UPDATE: The Sacramento Bee and the Los Angeles Times filed a lawsuit Wednesday against the University of California Board of Regents in hopes of forcing the release of the names of all officers involved in .
Officials rejected the newspapers' California Public Records Act requests, citing the original reasons for the redactions, which was that it would put the officers in danger. (Lt. John Pike received threats in the hectic pepper spray aftermath).
The lawsuit says:
"...The idea that government agents can anonymously plan and execute operations using chemical weapons against protesters in the public square is antithetical to the most fundamental notions of democracy, which depend upon public scrutiny of official conduct. The Regents' withholding of the names of the officers also contradicts California law, which requires officers to wear name tags on their uniforms."
Read more on the Sacramento Bee's blog.
ORIGINAL STORY: A report on the UC Davis Pepper spray incident was scheduled to come out last week, but the union representing the UC Davis Police Department requested a court order to . They want the officers' names and other information redacted.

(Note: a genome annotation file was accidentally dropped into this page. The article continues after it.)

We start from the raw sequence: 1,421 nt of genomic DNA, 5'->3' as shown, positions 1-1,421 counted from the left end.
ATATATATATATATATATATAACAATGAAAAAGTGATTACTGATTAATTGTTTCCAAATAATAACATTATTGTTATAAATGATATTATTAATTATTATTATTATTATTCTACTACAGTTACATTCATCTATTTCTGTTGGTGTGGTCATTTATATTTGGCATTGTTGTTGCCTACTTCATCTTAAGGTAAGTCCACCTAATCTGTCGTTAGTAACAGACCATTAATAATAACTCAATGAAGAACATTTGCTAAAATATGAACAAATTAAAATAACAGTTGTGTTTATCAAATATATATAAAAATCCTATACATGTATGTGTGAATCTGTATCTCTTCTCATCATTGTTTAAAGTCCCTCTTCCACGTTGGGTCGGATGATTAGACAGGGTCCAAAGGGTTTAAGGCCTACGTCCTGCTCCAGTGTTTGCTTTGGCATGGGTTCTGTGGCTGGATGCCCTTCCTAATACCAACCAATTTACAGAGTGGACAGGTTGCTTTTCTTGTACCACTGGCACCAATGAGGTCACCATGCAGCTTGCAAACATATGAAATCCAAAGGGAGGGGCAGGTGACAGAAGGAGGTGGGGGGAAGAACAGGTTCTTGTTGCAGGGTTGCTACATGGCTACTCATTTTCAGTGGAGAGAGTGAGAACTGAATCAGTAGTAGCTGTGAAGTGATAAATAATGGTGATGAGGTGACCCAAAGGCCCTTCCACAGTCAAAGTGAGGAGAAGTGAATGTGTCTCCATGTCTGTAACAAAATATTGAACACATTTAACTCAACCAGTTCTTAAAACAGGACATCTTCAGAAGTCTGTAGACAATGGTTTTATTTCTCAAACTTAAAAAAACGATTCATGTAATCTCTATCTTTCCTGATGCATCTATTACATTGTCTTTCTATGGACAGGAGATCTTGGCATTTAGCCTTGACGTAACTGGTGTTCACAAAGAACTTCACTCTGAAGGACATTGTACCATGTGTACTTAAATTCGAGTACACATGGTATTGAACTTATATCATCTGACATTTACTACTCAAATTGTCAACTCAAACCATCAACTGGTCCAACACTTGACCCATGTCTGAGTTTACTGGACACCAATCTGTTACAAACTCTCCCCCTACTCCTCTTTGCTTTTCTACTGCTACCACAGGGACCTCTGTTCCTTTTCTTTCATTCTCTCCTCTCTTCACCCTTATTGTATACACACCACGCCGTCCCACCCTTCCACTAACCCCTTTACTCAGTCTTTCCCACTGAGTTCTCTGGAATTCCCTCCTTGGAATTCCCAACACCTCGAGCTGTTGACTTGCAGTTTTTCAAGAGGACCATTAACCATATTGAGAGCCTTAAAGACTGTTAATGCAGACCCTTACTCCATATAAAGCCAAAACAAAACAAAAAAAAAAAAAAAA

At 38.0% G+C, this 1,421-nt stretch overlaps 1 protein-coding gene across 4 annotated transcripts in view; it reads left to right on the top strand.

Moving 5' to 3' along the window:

Should information about the other officers be redacted, or included? Comment below.
Now, as the report hangs in the balance, two large newspapers are challenging the notion of what is and is not public when it comes to officer-involved incidents. Past incidents such as the 1991 Rodney King beating have become a part of the conversation.
Numerous court rulings over the years have limited what information can be released after the interrogation of an officer after an incident. From the Bee:
Police advocates say the measures are necessary to protect officers' reputations and careers if they are the target of false accusations. In the case of officer-involved shootings, the argument is that such protections speed up the investigation because an officer can talk freely.
Interim UC Davis Police Chief Matt Carmichael wrote a letter to campus officers shortly after the pepper spray incident instructing them to participate in the investigation. That is cited by the police union in their challenge of the report.
The Sacramento Bee article goes into detail about when interrogation emails are released. Very specific details were made public in the 1991 case of Rodney King, but in other situations, police privacy has been heavily protected.
The Davis Vanguard weighed in on the issue as well, exploring responses from the UC and the ACLU. Note: and then-Chief have already been named.
Should information about other officers be included, or redacted?